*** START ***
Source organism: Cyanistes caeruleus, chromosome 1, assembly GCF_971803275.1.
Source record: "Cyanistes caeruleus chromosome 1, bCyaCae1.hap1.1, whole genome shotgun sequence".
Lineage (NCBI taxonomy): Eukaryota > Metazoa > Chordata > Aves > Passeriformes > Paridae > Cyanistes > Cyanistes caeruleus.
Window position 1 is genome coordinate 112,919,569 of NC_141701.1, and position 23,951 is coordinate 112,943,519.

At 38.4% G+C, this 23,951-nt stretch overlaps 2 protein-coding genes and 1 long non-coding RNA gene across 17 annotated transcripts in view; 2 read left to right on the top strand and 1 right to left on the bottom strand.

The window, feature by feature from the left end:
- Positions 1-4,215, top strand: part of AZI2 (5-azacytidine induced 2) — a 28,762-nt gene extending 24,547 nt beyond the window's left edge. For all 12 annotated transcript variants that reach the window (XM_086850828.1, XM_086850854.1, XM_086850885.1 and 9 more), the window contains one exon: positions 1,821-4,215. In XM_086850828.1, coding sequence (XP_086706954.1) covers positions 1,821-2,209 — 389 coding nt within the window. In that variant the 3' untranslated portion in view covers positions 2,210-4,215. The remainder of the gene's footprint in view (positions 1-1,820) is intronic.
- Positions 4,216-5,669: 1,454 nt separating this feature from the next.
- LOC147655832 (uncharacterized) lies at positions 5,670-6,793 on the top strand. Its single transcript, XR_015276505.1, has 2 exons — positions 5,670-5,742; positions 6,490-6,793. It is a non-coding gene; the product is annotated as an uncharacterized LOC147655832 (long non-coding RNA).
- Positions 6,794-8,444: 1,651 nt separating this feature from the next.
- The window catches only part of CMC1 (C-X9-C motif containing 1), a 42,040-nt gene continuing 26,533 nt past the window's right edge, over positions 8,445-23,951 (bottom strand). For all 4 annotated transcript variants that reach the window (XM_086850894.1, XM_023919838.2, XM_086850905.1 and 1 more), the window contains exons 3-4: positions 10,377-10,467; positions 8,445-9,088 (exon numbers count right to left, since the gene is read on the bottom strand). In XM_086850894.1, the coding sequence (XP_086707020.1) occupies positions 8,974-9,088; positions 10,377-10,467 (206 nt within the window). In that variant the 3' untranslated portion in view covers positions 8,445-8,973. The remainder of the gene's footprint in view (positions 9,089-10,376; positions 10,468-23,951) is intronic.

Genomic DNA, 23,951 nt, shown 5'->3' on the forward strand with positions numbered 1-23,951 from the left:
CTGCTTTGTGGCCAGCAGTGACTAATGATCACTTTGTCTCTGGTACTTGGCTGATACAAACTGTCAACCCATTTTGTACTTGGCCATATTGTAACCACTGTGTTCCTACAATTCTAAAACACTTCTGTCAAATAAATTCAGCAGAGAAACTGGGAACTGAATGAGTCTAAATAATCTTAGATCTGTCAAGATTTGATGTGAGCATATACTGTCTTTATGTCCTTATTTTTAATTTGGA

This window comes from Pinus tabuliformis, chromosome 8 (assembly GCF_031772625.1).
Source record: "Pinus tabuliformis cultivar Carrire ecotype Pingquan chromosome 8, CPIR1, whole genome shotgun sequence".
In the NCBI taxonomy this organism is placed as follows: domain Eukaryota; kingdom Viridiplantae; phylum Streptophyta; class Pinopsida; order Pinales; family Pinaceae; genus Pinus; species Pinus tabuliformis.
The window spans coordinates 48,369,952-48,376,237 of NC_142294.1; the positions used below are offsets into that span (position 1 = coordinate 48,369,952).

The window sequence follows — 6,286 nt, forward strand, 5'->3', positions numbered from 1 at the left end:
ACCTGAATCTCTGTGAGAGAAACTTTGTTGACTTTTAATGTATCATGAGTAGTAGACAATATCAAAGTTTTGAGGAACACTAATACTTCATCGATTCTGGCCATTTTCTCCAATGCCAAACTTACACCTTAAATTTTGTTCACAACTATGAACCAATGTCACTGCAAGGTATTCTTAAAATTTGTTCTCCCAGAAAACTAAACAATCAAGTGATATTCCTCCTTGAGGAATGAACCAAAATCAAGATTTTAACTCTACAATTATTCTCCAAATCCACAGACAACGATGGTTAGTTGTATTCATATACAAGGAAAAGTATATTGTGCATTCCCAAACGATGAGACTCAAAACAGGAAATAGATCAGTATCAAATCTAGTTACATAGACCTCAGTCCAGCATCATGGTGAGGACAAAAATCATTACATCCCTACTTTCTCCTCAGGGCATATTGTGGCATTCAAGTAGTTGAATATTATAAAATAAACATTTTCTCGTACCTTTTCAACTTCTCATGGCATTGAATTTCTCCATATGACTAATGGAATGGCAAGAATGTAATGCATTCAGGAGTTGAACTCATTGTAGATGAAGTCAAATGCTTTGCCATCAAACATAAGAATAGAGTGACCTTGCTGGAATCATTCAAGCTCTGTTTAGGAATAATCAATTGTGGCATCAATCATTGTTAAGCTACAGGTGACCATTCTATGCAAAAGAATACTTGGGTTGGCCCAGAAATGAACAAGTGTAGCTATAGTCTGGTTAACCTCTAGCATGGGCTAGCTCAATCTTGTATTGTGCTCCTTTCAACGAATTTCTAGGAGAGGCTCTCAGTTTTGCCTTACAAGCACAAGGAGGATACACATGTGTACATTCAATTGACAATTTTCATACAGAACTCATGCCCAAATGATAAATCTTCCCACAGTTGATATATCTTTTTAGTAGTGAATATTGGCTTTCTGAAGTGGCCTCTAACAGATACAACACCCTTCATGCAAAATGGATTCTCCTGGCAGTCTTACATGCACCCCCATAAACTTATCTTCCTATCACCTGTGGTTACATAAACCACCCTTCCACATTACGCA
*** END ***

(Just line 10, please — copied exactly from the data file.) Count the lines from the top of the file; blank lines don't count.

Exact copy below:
- Positions 6,794-8,444: 1,651 nt separating this feature from the next.